(WASHINGTON)—As the only union to represent Transportation Security Administration workers since the agency’s inception, the American Federation of Government Employees is highly disappointed and appalled at a new TSA directive on employee representation.
TSA Management Directive No. 1100.63-3 establishes TSA policy on “employee designation of a representative to assist in the preparation and presentation of grievances …”
“TSA’s policy allows for representation in connection with participation in the EEO process. However, if an employee’s designated representative is also a TSA employee, the directive limits the amount of official time to be granted to the representative to eight hours,” AFGE National President John Gage said. “According to TSA’s policy, ‘any additional time will be charged as annual leave, compensatory time off, or LWOP.’ This policy significantly limits the official time afforded by EEOC’s regulations, which do not limit the amount of official time an employee representative may be granted, except to say that official time must be reasonable.”
According to EEOC guidance, “reasonable is defined as whatever is appropriate, under the particular circumstances of the complaint, in order to allow a complete presentation of the relevant information associated with the complaint and to respond.”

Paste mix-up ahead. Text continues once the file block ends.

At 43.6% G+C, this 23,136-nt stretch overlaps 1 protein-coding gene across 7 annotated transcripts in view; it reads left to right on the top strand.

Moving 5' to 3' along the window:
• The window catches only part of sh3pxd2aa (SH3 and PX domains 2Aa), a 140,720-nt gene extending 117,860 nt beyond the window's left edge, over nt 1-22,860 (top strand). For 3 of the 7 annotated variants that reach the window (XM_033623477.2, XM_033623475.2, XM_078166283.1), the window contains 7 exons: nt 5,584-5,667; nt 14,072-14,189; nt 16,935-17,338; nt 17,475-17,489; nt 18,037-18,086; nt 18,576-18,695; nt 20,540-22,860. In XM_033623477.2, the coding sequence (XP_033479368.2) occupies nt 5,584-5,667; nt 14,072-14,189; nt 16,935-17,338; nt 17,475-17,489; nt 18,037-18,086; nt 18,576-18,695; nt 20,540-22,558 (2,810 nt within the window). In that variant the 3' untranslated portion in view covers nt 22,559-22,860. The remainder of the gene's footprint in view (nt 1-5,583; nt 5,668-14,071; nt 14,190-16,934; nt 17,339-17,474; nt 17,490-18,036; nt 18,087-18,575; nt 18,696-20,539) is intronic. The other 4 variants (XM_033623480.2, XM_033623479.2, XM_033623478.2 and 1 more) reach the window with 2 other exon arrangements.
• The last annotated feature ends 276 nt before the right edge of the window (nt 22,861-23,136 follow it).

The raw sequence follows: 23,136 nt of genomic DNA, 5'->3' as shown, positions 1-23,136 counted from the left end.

“In FY03, almost 50 percent of the nearly 1,500 EEO complaints filed by DHS employees were by TSA workers. In that year, the average processing time from the date the complaint was filed to closure was 939 days,” Gage said. “With TSA’s absurd restriction of time to eight hours, it unilaterally established a policy that restricts the rights of, and sets up road blocks for employees who wish to pursue their civil rights under law.
“Furthermore,” he added, “with this order, TSA is trying to give the appearance of allowing TSOs workplace rights, which couldn’t be further from the truth. If anything, this directive puts more restrictions on TSOs, and only adds insult to injury.
“In hearing from the almost 5,000 TSOs who are AFGE members, in addition to thousands more, it is clear that policies are not a replacement for collective bargaining agreements,” Gage said. “The issues faced at TSA—attrition, injury rates, EEOC complaints—are incomparable compared to other government agencies, at which employees have bargaining agreements. TSA needs to end its policy of public window dressing and admit the need for collective bargaining.”